The long-time rider got a new subject to write about after undergoing a serious bike accident.

I received some welcome news late last year after I was named the new editor of Columbus CEO. Steve Wartenberg, a writer I long admired, wanted to contribute to the magazine.

If you're an attentive central Ohio news consumer, you've probably noticed Steve's byline over the past 12 years. After working for the Philadelphia Inquirer, the Allentown Morning Call and other Pennsylvania newspapers, Steve relocated to Columbus to teach journalism at Ohio State University in 2006. Soon, he started contributing to Columbus Monthly, our sister publication where I worked for about 12 years. He became a valued contributor, someone capable of crafting a charming personal essay one month and then a deeply reported feature the next. His talents didn't go unnoticed, and in 2008, the Columbus Dispatch hired him to work on the business desk.

In this issue, you'll find Steve's delightful feature about local entrepreneurs with military ties using the skills they picked up in the armed forces to achieve business success (“Succeeding on the Home Front,” P. 30). The story was Steve's idea. “I've always been drawn to entrepreneurs,” he says. “I just admire people who have the courage to come up with an idea and go all in and put everything into it to make their idea and their dream a real thing.”

For my money, however, Steve is just as courageous and inspiring as the three veterans he profiled. In November 2013, Steve was riding his bike in Upper Arlington on a beautiful Sunday morning when a driver under the influence of drugs struck him from behind. Three days later, Steve awoke in a hospital bed with a collapsed lung, about 17 broken bones, a fractured skull and a traumatic brain injury. “If it was just a little bit more serious, I may have died,” he says.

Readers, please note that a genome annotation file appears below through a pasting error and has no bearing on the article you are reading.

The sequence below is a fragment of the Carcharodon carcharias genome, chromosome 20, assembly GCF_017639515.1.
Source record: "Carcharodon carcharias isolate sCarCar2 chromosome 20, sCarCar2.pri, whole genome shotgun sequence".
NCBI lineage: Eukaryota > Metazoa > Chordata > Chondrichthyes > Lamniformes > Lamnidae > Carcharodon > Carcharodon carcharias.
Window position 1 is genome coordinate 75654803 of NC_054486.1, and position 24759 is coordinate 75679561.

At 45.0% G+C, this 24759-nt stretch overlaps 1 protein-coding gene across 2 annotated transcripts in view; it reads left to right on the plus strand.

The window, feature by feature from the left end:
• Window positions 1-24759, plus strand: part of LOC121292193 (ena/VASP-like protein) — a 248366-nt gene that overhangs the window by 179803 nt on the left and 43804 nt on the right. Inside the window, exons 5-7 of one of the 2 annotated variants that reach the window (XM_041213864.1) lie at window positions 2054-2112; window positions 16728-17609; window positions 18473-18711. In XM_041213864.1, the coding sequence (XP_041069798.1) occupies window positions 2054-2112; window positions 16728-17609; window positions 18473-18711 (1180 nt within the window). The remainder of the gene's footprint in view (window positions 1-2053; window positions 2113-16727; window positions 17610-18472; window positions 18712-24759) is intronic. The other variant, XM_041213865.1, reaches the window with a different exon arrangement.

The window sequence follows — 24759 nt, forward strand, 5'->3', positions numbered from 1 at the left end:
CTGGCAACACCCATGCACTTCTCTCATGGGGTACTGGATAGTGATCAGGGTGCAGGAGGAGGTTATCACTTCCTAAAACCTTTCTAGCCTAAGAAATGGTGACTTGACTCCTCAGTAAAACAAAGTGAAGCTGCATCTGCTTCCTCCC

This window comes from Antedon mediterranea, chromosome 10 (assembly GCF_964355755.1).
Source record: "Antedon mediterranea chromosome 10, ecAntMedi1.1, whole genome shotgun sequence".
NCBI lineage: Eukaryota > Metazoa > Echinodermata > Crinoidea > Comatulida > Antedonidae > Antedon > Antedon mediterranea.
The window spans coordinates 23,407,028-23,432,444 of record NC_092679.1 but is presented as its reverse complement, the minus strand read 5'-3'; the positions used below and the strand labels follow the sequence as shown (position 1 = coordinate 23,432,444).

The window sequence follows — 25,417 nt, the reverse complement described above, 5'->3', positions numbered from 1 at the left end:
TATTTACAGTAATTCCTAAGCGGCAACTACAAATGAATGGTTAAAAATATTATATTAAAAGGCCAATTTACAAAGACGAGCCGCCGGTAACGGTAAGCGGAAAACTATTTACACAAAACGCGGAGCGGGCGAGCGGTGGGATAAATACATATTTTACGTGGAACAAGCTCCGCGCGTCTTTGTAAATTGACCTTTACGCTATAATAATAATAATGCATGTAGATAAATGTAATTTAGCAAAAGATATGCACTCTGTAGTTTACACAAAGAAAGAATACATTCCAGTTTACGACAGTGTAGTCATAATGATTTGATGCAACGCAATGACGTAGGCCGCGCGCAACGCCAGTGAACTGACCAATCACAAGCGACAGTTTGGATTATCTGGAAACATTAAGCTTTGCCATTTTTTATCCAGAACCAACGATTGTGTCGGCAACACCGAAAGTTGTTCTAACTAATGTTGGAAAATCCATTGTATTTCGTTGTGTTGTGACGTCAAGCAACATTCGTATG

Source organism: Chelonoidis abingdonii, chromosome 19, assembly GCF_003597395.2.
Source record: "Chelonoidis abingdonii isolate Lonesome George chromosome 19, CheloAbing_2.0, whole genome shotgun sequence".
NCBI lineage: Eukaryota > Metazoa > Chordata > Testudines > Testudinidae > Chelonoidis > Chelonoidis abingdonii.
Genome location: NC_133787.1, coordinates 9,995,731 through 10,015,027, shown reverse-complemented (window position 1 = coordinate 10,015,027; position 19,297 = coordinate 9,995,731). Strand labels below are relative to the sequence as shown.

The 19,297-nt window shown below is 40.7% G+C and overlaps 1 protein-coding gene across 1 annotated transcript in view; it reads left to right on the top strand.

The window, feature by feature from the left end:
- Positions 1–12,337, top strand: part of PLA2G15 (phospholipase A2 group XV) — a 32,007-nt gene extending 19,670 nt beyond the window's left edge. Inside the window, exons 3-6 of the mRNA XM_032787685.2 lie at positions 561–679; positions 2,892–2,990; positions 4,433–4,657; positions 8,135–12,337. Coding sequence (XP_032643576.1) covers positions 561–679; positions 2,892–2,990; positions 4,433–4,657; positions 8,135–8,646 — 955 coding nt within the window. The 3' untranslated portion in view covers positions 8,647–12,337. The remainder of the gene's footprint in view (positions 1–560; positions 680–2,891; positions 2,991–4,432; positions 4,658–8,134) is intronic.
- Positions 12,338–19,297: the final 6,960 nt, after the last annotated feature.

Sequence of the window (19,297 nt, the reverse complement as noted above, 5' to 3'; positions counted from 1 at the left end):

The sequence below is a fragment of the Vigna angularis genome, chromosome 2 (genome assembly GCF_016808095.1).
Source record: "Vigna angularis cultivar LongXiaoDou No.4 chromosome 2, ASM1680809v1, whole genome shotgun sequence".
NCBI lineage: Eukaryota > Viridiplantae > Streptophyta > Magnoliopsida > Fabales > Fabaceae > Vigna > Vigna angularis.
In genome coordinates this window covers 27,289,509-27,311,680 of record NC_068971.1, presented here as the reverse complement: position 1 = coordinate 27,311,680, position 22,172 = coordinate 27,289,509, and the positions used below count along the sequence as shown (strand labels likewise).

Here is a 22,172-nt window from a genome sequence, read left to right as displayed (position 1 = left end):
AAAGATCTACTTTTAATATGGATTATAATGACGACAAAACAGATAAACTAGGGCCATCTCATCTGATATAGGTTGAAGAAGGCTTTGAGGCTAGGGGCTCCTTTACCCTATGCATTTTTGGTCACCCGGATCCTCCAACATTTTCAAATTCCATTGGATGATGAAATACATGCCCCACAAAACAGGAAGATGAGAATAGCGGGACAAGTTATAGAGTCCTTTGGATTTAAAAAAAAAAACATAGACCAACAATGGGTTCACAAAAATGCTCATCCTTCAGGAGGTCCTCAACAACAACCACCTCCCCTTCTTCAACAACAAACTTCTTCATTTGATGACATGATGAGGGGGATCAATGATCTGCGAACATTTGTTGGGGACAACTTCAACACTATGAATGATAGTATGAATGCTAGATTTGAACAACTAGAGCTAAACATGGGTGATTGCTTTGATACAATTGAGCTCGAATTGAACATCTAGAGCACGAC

Despite his injuries, Steve vowed to get back on his bike. “I think it was partly stubbornness and partly denial of how serious my injuries were,” he says. And in May 2014, he achieved that goal, joining two friends for a ride along the Olentangy Trail. It wasn't exactly smooth sailing—they got caught in a hailstorm—but Steve was undeterred. He remains a devoted cyclist today, though his riding has changed—he mostly sticks to bike paths and residential streets. Just as he did before the crash, he rides in Pelotonia every year.

Steve also didn't let his brain injury stop him from returning to writing. During his recovery, he wrote a novel, Numbskull, inspired by the incident. The self-published book features a semi-autobiographical protagonist who is seriously injured in a bike crash. “He literally does have a numb skull—numb from being fractured, which I do have,” Steve says. “Parts of my skull are a little numb.” (You can read excerpts of the novel at numbskullthenovel.blog.)

Three months after the crash, Steve returned to the Dispatch. He discovered he still had the cognitive abilities to report and write, but the stressful newsroom environment was no longer a good fit, as his brain injury left him more prone to anxiety and mental exhaustion. “I find myself having to say, ‘Slow down, take your time, you'll get it done,' ” says Steve, who's been a full-time freelance writer since June 2015, “whereas before I could just power through and just do things fast. Now, whenever I do that, I just get all anxious.”

The more contemplative approach hasn't harmed his writing, as he demonstrated with his story in this month's issue. But Steve isn't willing to make any bold declarations about his literary growth. “I hope my writing has matured and become more reflective,” he says. “But who knows? I have no idea. You just write and hope for the best.”